Mystery Books - Robert B. Parker - Double Play
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Robert B. Parker
Robert B. Parker
needs no introduction as the creator of the Spenser
series of mystery novels. This prolific writer has also penned the Sunny Randall and Jesse Stone thrillers. His other novels are much less interesting, especially his attempts at the western. So it is with some trepidation I approached Double Play
, a suspense built around the story of baseball great Jackie Robinson and his first year in major league baseball.
Parker strays far away from his usual fortes in a novel set in New York City that blends autobiographical passages about his youth in the Boston area with an almost sociological look at racism in America in the post-war years. Of course, there are certain recurring themes such as the noble and very macho main character and the honorable if criminal thug.
Joseph Burke, World War II veteran ends up being hired by Branch Rickey to protect Jackie Robinson. This happens about a third into the novel, the first hundred pages or so being used to give background information on Burke and setting up the conflict that will surround create the suspense around Robinson. It does take a bit too long to set up and the female lead, a spoiled scarred rich girl name Lauren never quite makes it as an interesting love interest.
He plays it safe with the Robinson story itself. Parker’s Robinson is a self-assured and very quite man. Since Robinson does not say much, Parker doesn’t have to worry too much about historical facts and real biographical information. The baseball information is nothing above what an average fan of the came could write about.
This is an interesting suspense that really works because Parker can write a good story. You will probably zip your way through this novel and then quickly forget it. Double Play is not a Parker classic but better than a journeyman effort. There are also, it seems, a few tip of the hat to other crime writers hidden in this novel. Characters share the same last name as other mystery writers and Burke is also the last name of Andrew Vachss’s lead character.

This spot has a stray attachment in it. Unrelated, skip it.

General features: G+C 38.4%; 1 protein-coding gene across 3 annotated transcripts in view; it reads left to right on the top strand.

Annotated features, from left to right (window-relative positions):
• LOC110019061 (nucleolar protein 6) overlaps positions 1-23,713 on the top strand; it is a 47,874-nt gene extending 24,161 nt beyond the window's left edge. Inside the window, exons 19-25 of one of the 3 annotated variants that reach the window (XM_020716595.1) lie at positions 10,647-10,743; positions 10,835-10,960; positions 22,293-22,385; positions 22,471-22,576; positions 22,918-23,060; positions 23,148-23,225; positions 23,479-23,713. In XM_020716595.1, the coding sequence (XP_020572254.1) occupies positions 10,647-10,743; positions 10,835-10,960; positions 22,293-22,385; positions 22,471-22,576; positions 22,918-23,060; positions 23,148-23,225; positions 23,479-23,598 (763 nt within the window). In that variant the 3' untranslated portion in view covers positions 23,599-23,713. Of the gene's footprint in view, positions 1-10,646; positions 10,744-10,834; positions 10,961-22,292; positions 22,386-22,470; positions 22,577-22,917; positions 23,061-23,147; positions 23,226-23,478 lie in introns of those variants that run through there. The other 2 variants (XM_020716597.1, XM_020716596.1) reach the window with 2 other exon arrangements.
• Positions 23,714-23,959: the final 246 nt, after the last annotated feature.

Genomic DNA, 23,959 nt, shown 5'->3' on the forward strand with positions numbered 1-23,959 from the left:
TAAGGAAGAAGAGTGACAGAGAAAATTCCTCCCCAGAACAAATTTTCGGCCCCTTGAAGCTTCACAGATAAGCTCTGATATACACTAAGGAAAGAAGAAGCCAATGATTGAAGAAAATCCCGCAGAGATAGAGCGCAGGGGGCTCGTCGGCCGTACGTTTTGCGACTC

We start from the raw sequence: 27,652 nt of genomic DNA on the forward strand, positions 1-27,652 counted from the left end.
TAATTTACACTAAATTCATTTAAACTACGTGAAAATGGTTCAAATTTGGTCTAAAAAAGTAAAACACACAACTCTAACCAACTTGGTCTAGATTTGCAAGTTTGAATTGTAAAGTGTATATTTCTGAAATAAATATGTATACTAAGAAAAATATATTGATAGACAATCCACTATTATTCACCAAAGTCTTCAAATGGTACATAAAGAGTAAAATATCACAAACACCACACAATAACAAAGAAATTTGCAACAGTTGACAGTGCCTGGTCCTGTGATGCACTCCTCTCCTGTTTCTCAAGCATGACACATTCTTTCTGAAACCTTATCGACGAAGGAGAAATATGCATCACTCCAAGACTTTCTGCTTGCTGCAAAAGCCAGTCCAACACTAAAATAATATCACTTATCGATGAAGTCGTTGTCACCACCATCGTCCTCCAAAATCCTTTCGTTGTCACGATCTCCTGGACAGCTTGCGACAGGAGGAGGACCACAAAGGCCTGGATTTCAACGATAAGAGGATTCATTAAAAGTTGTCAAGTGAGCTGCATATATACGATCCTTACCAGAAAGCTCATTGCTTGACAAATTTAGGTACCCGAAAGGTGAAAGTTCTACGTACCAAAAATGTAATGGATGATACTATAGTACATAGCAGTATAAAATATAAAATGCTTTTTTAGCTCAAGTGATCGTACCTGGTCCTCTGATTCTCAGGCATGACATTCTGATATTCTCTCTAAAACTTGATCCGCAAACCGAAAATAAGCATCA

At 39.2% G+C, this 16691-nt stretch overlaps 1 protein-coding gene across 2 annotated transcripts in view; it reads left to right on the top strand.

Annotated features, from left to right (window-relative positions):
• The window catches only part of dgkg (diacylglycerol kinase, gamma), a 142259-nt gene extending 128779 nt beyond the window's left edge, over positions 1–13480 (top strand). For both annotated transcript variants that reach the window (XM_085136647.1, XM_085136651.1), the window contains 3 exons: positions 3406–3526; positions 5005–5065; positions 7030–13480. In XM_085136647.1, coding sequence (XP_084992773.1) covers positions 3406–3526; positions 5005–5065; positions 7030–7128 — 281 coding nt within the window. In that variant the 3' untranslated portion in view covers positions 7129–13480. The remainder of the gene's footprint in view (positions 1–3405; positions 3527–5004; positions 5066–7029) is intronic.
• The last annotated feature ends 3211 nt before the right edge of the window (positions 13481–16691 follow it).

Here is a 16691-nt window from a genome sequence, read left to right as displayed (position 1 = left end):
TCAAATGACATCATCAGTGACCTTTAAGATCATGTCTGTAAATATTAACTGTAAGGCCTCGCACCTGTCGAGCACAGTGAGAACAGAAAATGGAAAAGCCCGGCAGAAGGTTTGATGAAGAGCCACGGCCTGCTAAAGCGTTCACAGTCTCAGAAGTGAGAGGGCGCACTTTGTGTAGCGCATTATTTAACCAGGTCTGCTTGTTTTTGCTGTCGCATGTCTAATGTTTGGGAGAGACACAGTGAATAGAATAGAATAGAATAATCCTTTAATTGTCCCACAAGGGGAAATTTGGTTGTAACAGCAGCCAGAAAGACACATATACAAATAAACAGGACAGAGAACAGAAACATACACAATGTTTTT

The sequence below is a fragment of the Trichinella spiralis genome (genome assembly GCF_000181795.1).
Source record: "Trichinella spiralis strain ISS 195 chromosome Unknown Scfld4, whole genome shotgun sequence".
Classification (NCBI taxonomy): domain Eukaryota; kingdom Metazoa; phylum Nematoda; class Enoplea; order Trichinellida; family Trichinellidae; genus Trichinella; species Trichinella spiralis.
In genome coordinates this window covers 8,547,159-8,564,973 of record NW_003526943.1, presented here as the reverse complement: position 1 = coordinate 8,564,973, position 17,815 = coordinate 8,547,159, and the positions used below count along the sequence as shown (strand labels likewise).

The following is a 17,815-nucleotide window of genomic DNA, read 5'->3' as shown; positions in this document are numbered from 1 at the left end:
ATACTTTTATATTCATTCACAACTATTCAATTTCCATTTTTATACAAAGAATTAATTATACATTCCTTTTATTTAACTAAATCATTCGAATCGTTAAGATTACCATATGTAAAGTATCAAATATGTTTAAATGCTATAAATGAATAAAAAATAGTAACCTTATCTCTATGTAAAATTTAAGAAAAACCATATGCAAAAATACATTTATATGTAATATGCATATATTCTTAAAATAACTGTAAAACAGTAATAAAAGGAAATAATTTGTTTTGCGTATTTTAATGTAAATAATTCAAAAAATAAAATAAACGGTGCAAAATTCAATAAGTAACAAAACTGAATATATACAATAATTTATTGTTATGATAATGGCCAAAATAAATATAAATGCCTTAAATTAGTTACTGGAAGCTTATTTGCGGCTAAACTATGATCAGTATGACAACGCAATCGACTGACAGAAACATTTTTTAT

Other Robert B. Parker Reviews
Cold Service - A Spenser Mystery: A little less than a Spenser novel should be.
Melancholy Baby - A Sunny Randall Mystery: An entertaining whodunit.
Sea Change - A Jesse Stone Mystery: The fifth Jesse Stone novel and a solid read.
School Days - A Spenser Mystery: One of the better Spenser mystery novels. No Hawk, no Silverman.
Jesse Stone : Death In Paradise DVD: Third Jesse Stone DVD starring Tom Selleck, really really good mystery.
Jesse Stone: Night Passage DVD: First Robert B. Parker Jesse Stone second DVD in the series.
Hundred-Dollar Baby - A Spenser Mystery: A dreadful Spenser mystery. A waste of time and money
Blue Screen - A Sunny Randall Mystery: Very ordinary Sunny Randall mystery with stupid ending.
Jesse Stone : Sea Change DVD: Good stuff if subdued
High Profile - A Jesse Stone Mystery: Readable? Yes. Believable? Hmmm.
Spare Change - A Sunny Randall Mystery: Sunny Randall and her dad team up to find a serial killer. Not a bad novel.
High Profile - A Jesse Stone Mystery: Banal mystery by writer who puts out too much.
Night and Day - A Jesse Stone Mystery: Good read and toss kind of mystery.
Jesse Stone - No Remorse DVD: Very moody but very good made for TV mystery
Rough Weather - A Spenser Mystery: Decent enough for a later Spenser.
Painted Ladies - A Spenser Novel: 39th Spenser and as ordinary as the last 12 or so
Jesse Stone - Innocents Lost DVD: 2011 TV movie. Good but formulaic
Jesse Stone - Benefit of the Doubt DVD: Eighth in the series and just as good.
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